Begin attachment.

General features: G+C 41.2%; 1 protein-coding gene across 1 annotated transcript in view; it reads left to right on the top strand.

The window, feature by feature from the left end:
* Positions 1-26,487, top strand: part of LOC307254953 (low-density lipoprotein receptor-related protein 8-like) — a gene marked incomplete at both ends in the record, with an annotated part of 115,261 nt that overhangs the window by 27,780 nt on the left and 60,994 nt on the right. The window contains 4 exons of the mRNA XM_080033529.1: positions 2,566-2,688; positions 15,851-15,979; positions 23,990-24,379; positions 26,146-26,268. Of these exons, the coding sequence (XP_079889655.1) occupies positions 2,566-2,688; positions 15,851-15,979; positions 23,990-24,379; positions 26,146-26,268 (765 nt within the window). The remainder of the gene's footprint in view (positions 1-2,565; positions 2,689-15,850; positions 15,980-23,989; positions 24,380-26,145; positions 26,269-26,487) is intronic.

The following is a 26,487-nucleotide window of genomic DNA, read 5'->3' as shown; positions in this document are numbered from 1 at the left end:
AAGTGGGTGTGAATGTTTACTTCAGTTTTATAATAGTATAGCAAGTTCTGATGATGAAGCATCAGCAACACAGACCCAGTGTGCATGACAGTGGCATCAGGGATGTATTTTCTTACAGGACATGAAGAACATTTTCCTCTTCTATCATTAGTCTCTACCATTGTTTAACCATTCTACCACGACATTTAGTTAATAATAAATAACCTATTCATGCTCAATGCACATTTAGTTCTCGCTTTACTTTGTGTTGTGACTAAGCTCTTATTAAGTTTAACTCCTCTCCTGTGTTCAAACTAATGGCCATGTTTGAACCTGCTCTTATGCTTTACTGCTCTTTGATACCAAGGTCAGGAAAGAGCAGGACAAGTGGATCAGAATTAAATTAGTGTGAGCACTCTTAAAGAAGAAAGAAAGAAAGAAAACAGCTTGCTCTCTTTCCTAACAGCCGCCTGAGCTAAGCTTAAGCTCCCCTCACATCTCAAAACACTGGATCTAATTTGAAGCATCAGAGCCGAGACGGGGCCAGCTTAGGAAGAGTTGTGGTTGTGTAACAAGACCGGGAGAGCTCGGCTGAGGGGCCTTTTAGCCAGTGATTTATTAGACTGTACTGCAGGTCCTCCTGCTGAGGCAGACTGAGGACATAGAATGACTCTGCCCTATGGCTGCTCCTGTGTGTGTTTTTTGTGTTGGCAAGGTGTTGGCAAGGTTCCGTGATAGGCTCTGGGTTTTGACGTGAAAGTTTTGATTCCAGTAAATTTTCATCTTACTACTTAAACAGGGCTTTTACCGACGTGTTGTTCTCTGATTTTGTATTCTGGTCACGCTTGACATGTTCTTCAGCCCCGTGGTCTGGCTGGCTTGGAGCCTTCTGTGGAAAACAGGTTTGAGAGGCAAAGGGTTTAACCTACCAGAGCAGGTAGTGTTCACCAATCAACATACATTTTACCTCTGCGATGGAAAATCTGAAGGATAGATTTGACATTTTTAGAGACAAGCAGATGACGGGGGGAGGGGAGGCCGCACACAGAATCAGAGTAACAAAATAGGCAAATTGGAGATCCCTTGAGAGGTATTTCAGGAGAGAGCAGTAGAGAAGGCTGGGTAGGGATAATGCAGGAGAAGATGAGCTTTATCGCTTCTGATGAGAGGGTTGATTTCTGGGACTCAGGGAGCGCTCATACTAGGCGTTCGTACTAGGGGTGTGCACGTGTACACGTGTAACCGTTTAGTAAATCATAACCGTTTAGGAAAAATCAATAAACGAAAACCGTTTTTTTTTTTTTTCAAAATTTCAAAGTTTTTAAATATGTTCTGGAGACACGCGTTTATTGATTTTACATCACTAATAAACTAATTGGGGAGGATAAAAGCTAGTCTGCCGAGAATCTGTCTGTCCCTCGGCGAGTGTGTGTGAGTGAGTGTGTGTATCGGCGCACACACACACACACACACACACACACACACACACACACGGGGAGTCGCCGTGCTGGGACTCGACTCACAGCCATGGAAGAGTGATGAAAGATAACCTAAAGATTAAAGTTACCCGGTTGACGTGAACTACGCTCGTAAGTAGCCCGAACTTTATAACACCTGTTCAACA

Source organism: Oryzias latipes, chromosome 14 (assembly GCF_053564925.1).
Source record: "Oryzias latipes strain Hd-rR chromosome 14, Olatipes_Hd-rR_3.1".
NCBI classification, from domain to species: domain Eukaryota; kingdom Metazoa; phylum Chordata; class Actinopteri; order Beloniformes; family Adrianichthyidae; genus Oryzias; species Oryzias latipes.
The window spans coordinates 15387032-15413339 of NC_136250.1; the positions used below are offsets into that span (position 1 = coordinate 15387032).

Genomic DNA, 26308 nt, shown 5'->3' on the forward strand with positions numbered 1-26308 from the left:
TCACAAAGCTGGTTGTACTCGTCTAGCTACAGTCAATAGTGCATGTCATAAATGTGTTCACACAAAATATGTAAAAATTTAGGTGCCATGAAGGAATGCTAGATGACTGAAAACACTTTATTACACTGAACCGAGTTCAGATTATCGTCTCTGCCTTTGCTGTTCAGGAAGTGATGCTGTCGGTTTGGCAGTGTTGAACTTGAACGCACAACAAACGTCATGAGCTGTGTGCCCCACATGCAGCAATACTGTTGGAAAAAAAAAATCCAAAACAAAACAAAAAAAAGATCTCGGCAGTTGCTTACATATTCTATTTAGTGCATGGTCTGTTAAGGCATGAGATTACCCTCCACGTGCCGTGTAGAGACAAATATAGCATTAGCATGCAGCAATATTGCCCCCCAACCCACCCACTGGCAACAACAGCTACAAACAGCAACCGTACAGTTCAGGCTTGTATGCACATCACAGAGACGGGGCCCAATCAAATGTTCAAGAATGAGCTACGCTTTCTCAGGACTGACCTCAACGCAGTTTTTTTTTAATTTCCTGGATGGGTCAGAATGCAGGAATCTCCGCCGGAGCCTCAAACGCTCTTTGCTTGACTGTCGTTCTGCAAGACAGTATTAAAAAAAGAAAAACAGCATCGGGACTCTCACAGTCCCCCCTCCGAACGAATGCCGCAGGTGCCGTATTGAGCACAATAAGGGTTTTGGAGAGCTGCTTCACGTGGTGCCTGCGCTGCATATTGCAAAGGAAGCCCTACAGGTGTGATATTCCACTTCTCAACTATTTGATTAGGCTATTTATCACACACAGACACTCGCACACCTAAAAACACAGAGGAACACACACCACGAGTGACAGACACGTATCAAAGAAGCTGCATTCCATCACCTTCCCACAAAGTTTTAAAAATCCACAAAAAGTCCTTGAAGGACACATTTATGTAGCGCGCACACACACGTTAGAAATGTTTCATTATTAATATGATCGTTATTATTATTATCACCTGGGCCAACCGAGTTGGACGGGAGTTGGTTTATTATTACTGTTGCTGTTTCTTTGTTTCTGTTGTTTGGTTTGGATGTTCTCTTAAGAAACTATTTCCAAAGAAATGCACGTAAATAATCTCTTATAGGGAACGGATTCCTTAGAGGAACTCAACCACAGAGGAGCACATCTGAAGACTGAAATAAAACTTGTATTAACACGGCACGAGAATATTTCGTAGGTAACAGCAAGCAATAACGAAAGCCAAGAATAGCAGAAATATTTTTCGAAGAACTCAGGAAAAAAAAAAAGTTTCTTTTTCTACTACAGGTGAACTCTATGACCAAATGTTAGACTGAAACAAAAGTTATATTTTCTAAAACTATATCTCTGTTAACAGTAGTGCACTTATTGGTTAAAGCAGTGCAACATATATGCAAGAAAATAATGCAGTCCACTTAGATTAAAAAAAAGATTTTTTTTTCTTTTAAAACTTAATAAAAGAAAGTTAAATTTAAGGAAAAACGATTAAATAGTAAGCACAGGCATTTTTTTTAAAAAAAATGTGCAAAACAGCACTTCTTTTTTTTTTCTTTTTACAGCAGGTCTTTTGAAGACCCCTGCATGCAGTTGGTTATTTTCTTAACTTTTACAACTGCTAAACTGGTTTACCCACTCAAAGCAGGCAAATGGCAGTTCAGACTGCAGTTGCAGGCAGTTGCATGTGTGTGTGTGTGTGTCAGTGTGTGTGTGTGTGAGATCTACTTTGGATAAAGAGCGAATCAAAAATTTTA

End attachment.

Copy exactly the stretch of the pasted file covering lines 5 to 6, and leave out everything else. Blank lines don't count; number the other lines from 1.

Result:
AAGTGGGTGTGAATGTTTACTTCAGTTTTATAATAGTATAGCAAGTTCTGATGATGAAGCATCAGCAACACAGACCCAGTGTGCATGACAGTGGCATCAGGGATGTATTTTCTTACAGGACATGAAGAACATTTTCCTCTTCTATCATTAGTCTCTACCATTGTTTAACCATTCTACCACGACATTTAGTTAATAATAAATAACCTATTCATGCTCAATGCACATTTAGTTCTCGCTTTACTTTGTGTTGTGACTAAGCTCTTATTAAGTTTAACTCCTCTCCTGTGTTCAAACTAATGGCCATGTTTGAACCTGCTCTTATGCTTTACTGCTCTTTGATACCAAGGTCAGGAAAGAGCAGGACAAGTGGATCAGAATTAAATTAGTGTGAGCACTCTTAAAGAAGAAAGAAAGAAAGAAAACAGCTTGCTCTCTTTCCTAACAGCCGCCTGAGCTAAGCTTAAGCTCCCCTCACATCTCAAAACACTGGATCTAATTTGAAGCATCAGAGCCGAGACGGGGCCAGCTTAGGAAGAGTTGTGGTTGTGTAACAAGACCGGGAGAGCTCGGCTGAGGGGCCTTTTAGCCAGTGATTTATTAGACTGTACTGCAGGTCCTCCTGCTGAGGCAGACTGAGGACATAGAATGACTCTGCCCTATGGCTGCTCCTGTGTGTGTTTTTTGTGTTGGCAAGGTGTTGGCAAGGTTCCGTGATAGGCTCTGGGTTTTGACGTGAAAGTTTTGATTCCAGTAAATTTTCATCTTACTACTTAAACAGGGCTTTTACCGACGTGTTGTTCTCTGATTTTGTATTCTGGTCACGCTTGACATGTTCTTCAGCCCCGTGGTCTGGCTGGCTTGGAGCCTTCTGTGGAAAACAGGTTTGAGAGGCAAAGGGTTTAACCTACCAGAGCAGGTAGTGTTCACCAATCAACATACATTTTACCTCTGCGATGGAAAATCTGAAGGATAGATTTGACATTTTTAGAGACAAGCAGATGACGGGGGGAGGGGAGGCCGCACACAGAATCAGAGTAACAAAATAGGCAAATTGGAGATCCCTTGAGAGGTATTTCAGGAGAGAGCAGTAGAGAAGGCTGGGTAGGGATAATGCAGGAGAAGATGAGCTTTATCGCTTCTGATGAGAGGGTTGATTTCTGGGACTCAGGGAGCGCTCATACTAGGCGTTCGTACTAGGGGTGTGCACGTGTACACGTGTAACCGTTTAGTAAATCATAACCGTTTAGGAAAAATCAATAAACGAAAACCGTTTTTTTTTTTTTTCAAAATTTCAAAGTTTTTAAATATGTTCTGGAGACACGCGTTTATTGATTTTACATCACTAATAAACTAATTGGGGAGGATAAAAGCTAGTCTGCCGAGAATCTGTCTGTCCCTCGGCGAGTGTGTGTGAGTGAGTGTGTGTATCGGCGCACACACACACACACACACACACACACACACACACACACGGGGAGTCGCCGTGCTGGGACTCGACTCACAGCCATGGAAGAGTGATGAAAGATAACCTAAAGATTAAAGTTACCCGGTTGACGTGAACTACGCTCGTAAGTAGCCCGAACTTTATAACACCTGTTCAACA

Source organism: Oryzias latipes, chromosome 14 (assembly GCF_053564925.1).